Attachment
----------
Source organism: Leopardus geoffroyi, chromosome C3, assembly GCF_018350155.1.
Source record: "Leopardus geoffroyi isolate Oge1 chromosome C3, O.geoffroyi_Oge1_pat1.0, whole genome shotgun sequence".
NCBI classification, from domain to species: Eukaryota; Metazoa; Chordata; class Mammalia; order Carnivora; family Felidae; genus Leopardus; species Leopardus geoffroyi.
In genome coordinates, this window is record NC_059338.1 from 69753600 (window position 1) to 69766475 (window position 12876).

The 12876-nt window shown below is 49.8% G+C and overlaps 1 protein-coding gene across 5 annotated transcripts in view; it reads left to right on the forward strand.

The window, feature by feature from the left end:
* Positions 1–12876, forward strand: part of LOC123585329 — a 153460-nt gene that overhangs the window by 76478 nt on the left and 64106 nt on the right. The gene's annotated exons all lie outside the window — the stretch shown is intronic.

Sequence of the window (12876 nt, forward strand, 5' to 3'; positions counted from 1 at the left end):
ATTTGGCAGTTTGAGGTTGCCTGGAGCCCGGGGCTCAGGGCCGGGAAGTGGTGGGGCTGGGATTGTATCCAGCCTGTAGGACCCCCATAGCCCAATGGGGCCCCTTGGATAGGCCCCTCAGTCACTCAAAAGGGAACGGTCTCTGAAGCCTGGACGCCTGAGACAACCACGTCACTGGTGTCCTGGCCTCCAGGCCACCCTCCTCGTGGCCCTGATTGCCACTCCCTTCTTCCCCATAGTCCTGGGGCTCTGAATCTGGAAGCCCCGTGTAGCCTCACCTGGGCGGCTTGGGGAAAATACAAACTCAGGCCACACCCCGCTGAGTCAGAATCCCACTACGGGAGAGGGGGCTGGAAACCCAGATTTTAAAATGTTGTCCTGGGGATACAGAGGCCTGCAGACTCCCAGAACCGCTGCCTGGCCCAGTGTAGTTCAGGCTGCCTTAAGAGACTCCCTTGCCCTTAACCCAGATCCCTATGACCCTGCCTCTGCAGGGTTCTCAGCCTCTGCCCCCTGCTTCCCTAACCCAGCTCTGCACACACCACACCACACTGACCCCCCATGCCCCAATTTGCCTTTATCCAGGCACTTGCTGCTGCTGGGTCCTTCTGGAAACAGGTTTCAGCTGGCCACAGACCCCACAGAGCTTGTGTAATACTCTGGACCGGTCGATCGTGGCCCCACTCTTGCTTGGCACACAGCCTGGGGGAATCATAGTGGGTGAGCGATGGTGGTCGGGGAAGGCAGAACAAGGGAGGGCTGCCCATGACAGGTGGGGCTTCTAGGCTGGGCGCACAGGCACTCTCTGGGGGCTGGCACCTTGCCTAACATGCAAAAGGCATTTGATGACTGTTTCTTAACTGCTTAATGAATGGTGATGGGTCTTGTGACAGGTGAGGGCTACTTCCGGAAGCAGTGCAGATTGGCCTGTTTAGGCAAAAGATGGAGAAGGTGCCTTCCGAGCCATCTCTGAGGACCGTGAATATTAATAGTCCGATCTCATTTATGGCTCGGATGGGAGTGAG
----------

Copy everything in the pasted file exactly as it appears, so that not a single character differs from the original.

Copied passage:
Source organism: Leopardus geoffroyi, chromosome C3, assembly GCF_018350155.1.
Source record: "Leopardus geoffroyi isolate Oge1 chromosome C3, O.geoffroyi_Oge1_pat1.0, whole genome shotgun sequence".
NCBI classification, from domain to species: Eukaryota; Metazoa; Chordata; class Mammalia; order Carnivora; family Felidae; genus Leopardus; species Leopardus geoffroyi.
In genome coordinates, this window is record NC_059338.1 from 69753600 (window position 1) to 69766475 (window position 12876).

The 12876-nt window shown below is 49.8% G+C and overlaps 1 protein-coding gene across 5 annotated transcripts in view; it reads left to right on the forward strand.

The window, feature by feature from the left end:
* Positions 1–12876, forward strand: part of LOC123585329 — a 153460-nt gene that overhangs the window by 76478 nt on the left and 64106 nt on the right. The gene's annotated exons all lie outside the window — the stretch shown is intronic.

Sequence of the window (12876 nt, forward strand, 5' to 3'; positions counted from 1 at the left end):
ATTTGGCAGTTTGAGGTTGCCTGGAGCCCGGGGCTCAGGGCCGGGAAGTGGTGGGGCTGGGATTGTATCCAGCCTGTAGGACCCCCATAGCCCAATGGGGCCCCTTGGATAGGCCCCTCAGTCACTCAAAAGGGAACGGTCTCTGAAGCCTGGACGCCTGAGACAACCACGTCACTGGTGTCCTGGCCTCCAGGCCACCCTCCTCGTGGCCCTGATTGCCACTCCCTTCTTCCCCATAGTCCTGGGGCTCTGAATCTGGAAGCCCCGTGTAGCCTCACCTGGGCGGCTTGGGGAAAATACAAACTCAGGCCACACCCCGCTGAGTCAGAATCCCACTACGGGAGAGGGGGCTGGAAACCCAGATTTTAAAATGTTGTCCTGGGGATACAGAGGCCTGCAGACTCCCAGAACCGCTGCCTGGCCCAGTGTAGTTCAGGCTGCCTTAAGAGACTCCCTTGCCCTTAACCCAGATCCCTATGACCCTGCCTCTGCAGGGTTCTCAGCCTCTGCCCCCTGCTTCCCTAACCCAGCTCTGCACACACCACACCACACTGACCCCCCATGCCCCAATTTGCCTTTATCCAGGCACTTGCTGCTGCTGGGTCCTTCTGGAAACAGGTTTCAGCTGGCCACAGACCCCACAGAGCTTGTGTAATACTCTGGACCGGTCGATCGTGGCCCCACTCTTGCTTGGCACACAGCCTGGGGGAATCATAGTGGGTGAGCGATGGTGGTCGGGGAAGGCAGAACAAGGGAGGGCTGCCCATGACAGGTGGGGCTTCTAGGCTGGGCGCACAGGCACTCTCTGGGGGCTGGCACCTTGCCTAACATGCAAAAGGCATTTGATGACTGTTTCTTAACTGCTTAATGAATGGTGATGGGTCTTGTGACAGGTGAGGGCTACTTCCGGAAGCAGTGCAGATTGGCCTGTTTAGGCAAAAGATGGAGAAGGTGCCTTCCGAGCCATCTCTGAGGACCGTGAATATTAATAGTCCGATCTCATTTATGGCTCGGATGGGAGTGAG